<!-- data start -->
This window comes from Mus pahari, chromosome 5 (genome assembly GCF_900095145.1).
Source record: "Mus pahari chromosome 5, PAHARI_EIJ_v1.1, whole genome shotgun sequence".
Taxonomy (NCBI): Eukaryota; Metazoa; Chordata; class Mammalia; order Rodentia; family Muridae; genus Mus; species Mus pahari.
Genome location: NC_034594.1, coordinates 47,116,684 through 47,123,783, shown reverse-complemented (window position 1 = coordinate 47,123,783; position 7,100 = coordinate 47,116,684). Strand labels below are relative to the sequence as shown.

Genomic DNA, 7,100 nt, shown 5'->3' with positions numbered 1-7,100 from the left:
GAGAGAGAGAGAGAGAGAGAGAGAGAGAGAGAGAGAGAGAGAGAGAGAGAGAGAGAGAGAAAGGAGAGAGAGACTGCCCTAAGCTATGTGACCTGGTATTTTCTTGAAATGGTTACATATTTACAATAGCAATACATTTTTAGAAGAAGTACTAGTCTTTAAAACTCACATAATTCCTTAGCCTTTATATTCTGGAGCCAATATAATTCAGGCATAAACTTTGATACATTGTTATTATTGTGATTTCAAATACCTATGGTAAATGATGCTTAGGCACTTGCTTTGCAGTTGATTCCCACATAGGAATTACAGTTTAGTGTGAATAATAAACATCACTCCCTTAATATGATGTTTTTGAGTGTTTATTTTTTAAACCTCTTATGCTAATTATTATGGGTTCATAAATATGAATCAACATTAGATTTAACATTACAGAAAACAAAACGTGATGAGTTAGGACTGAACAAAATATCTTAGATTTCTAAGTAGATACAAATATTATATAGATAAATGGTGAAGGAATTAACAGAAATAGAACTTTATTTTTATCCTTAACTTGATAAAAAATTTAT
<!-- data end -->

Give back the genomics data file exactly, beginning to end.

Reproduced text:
This window comes from Mus pahari, chromosome 5 (genome assembly GCF_900095145.1).
Source record: "Mus pahari chromosome 5, PAHARI_EIJ_v1.1, whole genome shotgun sequence".
Taxonomy (NCBI): Eukaryota; Metazoa; Chordata; class Mammalia; order Rodentia; family Muridae; genus Mus; species Mus pahari.
Genome location: NC_034594.1, coordinates 47,116,684 through 47,123,783, shown reverse-complemented (window position 1 = coordinate 47,123,783; position 7,100 = coordinate 47,116,684). Strand labels below are relative to the sequence as shown.

Genomic DNA, 7,100 nt, shown 5'->3' with positions numbered 1-7,100 from the left:
GAGAGAGAGAGAGAGAGAGAGAGAGAGAGAGAGAGAGAGAGAGAGAGAGAGAGAGAGAGAAAGGAGAGAGAGACTGCCCTAAGCTATGTGACCTGGTATTTTCTTGAAATGGTTACATATTTACAATAGCAATACATTTTTAGAAGAAGTACTAGTCTTTAAAACTCACATAATTCCTTAGCCTTTATATTCTGGAGCCAATATAATTCAGGCATAAACTTTGATACATTGTTATTATTGTGATTTCAAATACCTATGGTAAATGATGCTTAGGCACTTGCTTTGCAGTTGATTCCCACATAGGAATTACAGTTTAGTGTGAATAATAAACATCACTCCCTTAATATGATGTTTTTGAGTGTTTATTTTTTAAACCTCTTATGCTAATTATTATGGGTTCATAAATATGAATCAACATTAGATTTAACATTACAGAAAACAAAACGTGATGAGTTAGGACTGAACAAAATATCTTAGATTTCTAAGTAGATACAAATATTATATAGATAAATGGTGAAGGAATTAACAGAAATAGAACTTTATTTTTATCCTTAACTTGATAAAAAATTTAT